It was a slow burn.
I was having a great time hitting with my good friend one Saturday afternoon.
We were ripping cross court forehands, down the line backhands, and having so much fun doing it.
Well, that day STARTED very fun.
It ended a very different way.
It came time, like it usually does, to play a set.
Isn’t it interesting how there can be a totally different feeling in the air when those words come out?
“Let’s play a set.”
Like a scene change in a great movie, the lighting seems to flicker, emotions run high, and characters develop.
I mean, really develop.
The match started out blistering. We were each hammering our serves. He was attacking with his groundstrokes, and me with my transition/volley game.
It started looking like this was one of the best matches we had ever had with each other.
Then we entered the 9th game, tied 4 a piece, with him serving at break point.
The point started out with a bullet of a serve into my body that I defensively deflected into the middle of the court. He followed it up with a deep cross court forehand that I lunged to retrieve with a high, looping lob. He was in complete control of the point, and I was scrambling to stay in it. He then hit a short angle to my backhand side. As I chipped it back, he hit a lob over my head that I sprinted back towards the baseline for, and after hitting a solid forehand down the line, my friend missed into the net because he stopped moving his feet.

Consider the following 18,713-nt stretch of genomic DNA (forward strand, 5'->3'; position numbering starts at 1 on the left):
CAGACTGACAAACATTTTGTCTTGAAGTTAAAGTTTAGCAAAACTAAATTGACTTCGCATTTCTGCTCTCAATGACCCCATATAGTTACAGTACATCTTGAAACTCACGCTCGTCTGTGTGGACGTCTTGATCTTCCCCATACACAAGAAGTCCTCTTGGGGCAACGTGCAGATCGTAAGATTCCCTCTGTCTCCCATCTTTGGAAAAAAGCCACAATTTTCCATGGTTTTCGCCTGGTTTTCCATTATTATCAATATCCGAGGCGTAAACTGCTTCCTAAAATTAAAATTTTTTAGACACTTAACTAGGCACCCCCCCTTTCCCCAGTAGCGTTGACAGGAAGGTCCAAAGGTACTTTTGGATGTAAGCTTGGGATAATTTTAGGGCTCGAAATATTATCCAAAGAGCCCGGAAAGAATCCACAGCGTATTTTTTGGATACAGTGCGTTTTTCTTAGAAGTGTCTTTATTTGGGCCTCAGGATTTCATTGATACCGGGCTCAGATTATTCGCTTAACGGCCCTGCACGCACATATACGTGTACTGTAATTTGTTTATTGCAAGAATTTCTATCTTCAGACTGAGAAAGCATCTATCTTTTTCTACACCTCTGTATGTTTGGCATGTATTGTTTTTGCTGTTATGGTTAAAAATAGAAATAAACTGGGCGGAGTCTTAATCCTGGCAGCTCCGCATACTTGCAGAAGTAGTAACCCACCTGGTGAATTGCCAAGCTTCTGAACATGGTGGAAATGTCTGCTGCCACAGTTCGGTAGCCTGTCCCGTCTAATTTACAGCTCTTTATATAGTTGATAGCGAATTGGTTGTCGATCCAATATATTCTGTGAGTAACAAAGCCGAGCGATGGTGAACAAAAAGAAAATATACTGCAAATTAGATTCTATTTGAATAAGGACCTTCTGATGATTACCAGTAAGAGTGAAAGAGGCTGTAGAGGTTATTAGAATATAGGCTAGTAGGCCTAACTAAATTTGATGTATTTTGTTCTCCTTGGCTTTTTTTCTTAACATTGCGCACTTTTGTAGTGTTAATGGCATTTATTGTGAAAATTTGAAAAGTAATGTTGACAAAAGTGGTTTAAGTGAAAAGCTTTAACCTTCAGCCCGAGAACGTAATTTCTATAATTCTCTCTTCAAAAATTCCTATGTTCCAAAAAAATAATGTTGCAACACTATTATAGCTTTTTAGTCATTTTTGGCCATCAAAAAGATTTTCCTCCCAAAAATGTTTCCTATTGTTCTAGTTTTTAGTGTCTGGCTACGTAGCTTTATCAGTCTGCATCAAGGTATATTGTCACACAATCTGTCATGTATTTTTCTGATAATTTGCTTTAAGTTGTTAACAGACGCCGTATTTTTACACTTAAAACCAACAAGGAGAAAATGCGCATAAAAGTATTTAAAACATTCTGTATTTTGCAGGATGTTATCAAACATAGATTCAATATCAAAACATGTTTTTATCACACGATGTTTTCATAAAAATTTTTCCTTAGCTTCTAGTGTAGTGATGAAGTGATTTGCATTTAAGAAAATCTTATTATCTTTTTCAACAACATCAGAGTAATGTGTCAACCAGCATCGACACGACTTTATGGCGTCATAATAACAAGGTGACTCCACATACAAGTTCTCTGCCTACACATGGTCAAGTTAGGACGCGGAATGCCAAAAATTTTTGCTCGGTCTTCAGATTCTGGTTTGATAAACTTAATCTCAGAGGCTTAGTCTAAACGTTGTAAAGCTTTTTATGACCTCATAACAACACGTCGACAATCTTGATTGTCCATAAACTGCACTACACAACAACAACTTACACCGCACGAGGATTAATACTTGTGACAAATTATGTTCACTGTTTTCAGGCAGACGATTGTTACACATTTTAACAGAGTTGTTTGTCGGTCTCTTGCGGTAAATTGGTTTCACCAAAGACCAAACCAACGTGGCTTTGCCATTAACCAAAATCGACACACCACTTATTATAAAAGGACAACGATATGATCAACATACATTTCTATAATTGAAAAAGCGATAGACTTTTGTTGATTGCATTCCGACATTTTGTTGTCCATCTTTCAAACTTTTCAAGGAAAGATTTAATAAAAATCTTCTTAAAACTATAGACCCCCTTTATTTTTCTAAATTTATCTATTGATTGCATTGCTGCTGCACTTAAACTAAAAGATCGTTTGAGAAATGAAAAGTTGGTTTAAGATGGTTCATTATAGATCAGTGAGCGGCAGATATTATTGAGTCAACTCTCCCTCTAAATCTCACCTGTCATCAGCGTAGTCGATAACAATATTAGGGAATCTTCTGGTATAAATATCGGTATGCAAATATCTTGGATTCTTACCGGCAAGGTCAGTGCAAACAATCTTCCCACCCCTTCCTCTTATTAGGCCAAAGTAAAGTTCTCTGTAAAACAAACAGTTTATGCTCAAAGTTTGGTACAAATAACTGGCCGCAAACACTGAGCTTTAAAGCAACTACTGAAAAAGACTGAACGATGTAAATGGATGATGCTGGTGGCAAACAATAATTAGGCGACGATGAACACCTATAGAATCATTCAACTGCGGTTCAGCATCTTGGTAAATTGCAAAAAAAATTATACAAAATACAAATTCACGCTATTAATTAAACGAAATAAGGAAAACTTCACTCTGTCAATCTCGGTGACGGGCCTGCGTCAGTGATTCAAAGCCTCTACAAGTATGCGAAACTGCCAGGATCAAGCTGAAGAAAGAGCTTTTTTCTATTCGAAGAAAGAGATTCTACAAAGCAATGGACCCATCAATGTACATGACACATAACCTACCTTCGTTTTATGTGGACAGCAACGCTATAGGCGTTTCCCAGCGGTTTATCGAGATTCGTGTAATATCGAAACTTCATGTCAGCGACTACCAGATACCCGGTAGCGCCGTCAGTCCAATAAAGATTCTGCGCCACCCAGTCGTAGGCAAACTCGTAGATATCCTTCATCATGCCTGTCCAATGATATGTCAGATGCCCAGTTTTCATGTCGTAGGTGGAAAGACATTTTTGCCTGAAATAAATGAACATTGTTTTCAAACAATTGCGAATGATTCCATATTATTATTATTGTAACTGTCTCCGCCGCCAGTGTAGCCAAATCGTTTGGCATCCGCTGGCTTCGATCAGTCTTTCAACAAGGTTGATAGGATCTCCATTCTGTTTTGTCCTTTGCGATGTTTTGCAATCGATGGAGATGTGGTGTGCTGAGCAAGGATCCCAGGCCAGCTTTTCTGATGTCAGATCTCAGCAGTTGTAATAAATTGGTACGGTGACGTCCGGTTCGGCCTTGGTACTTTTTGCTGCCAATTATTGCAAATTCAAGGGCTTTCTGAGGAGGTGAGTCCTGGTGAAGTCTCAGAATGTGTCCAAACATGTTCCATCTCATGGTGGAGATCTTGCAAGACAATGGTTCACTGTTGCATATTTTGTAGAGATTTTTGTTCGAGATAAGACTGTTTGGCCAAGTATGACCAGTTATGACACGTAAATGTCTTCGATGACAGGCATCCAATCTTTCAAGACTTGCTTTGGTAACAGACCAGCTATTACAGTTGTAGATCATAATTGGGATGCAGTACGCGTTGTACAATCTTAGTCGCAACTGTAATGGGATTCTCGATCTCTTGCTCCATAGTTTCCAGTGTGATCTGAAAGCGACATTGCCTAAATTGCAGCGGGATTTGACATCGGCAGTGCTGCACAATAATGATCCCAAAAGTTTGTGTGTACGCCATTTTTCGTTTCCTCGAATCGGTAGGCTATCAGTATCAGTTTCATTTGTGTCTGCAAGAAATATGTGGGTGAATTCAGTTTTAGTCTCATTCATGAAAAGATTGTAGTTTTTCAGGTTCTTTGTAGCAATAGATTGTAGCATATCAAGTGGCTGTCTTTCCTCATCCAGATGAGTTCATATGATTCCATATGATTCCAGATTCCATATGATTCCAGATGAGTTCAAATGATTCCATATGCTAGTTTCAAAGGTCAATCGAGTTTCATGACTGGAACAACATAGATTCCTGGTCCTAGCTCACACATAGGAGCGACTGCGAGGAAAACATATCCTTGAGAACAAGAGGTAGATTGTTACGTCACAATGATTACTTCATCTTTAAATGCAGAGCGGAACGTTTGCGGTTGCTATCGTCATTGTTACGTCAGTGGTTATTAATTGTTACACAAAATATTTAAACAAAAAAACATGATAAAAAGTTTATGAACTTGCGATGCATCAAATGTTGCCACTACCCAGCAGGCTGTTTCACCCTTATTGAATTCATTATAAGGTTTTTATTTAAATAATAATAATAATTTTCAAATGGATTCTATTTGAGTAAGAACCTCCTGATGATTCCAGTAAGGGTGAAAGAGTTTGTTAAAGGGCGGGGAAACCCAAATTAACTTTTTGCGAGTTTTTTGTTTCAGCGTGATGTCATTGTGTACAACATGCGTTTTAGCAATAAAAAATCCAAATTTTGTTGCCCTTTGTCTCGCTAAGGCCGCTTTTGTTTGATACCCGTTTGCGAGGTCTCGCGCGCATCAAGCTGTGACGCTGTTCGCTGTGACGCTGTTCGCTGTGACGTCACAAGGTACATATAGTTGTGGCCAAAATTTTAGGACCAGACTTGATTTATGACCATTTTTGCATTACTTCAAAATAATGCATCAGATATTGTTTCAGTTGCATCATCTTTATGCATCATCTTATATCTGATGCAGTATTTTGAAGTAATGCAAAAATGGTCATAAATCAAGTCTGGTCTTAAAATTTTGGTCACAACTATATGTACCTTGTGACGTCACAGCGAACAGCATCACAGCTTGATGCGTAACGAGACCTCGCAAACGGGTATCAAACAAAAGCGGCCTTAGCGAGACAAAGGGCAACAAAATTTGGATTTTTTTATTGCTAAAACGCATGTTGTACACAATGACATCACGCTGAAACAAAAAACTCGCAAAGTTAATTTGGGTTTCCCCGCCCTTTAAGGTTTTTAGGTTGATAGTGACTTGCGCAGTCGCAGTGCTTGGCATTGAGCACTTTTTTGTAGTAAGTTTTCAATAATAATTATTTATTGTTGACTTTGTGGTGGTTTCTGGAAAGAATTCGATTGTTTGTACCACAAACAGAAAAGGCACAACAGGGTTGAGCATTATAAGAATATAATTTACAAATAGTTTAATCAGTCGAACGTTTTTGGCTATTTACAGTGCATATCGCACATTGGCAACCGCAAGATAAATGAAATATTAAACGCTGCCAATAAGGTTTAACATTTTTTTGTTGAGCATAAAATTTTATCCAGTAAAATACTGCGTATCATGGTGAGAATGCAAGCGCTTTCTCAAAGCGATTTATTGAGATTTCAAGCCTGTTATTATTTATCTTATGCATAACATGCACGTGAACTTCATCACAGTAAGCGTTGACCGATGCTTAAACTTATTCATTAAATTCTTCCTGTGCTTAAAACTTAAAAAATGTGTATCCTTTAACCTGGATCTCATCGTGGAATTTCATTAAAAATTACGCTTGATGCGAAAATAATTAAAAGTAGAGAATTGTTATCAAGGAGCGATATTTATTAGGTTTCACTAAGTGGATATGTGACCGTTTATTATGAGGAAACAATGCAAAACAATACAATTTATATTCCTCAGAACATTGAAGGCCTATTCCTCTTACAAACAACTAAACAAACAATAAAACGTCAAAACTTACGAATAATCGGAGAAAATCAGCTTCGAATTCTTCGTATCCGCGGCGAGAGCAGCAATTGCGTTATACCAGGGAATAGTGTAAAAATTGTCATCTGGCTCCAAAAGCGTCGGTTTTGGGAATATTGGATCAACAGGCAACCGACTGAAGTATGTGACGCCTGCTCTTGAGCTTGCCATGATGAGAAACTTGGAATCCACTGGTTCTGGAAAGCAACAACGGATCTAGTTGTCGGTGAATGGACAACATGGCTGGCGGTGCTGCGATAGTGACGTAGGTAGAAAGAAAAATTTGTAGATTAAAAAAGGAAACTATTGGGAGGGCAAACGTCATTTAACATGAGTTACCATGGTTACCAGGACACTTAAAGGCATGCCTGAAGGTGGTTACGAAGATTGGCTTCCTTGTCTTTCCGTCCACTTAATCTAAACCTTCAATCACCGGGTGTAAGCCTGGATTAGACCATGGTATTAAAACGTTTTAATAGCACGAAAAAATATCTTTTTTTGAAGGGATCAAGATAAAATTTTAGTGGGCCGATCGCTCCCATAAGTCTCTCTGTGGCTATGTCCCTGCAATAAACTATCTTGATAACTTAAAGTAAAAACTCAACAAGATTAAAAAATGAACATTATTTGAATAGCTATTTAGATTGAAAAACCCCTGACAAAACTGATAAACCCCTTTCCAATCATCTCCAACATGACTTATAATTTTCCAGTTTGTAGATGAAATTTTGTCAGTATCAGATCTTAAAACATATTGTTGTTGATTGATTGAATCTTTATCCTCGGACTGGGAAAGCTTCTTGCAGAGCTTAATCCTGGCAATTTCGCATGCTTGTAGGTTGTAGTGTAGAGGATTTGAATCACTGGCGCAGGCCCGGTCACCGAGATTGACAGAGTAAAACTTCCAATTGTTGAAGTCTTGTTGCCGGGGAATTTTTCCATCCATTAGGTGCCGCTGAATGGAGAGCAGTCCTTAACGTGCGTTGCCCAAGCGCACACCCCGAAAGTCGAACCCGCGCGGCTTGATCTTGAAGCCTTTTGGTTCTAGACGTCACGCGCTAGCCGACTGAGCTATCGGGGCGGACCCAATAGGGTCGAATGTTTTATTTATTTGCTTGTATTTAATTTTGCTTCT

What followed was right out of a John McEnroe episode.
He started screaming at himself louder than a baby who didn’t get the toy at the checkout stand.
His racket was next. He raised it above his head, and in two motions shattered it completely.
In the midst of his rampage, he went back to grab another racket, and after he smashed his second racket, he said “I give up, I quit.”
He sheepishly walked off the court, said “I’m sorry dude… I just get so frustrated with myself.”
Looking back on it, it wasn’t that he was losing. It’s that he stopped trying.
After I retrieved his lob, he lost focus, and stopped trying.
I had won with sheer effort, and he had lost with a lack of effort.
It was then obvious to me that sometimes, it doesn’t matter who’s got a better game, or better strokes, or even better tactics.
It’s all about competition, and trying your hardest every point.
Effort can win you more points than hundreds of lessons, because it requires no talent.
It’s a mindset.
If you decide to compete every single point, not only will you win more matches, you’ll feel a lot better about yourself.
So, get out there, give it your all and have fun! You’ll save hundreds in broken rackets, and win more matches!
P.S. Has something like this happened to you, either way? I’d love to hear your story.
Email me at firstname.lastname@example.org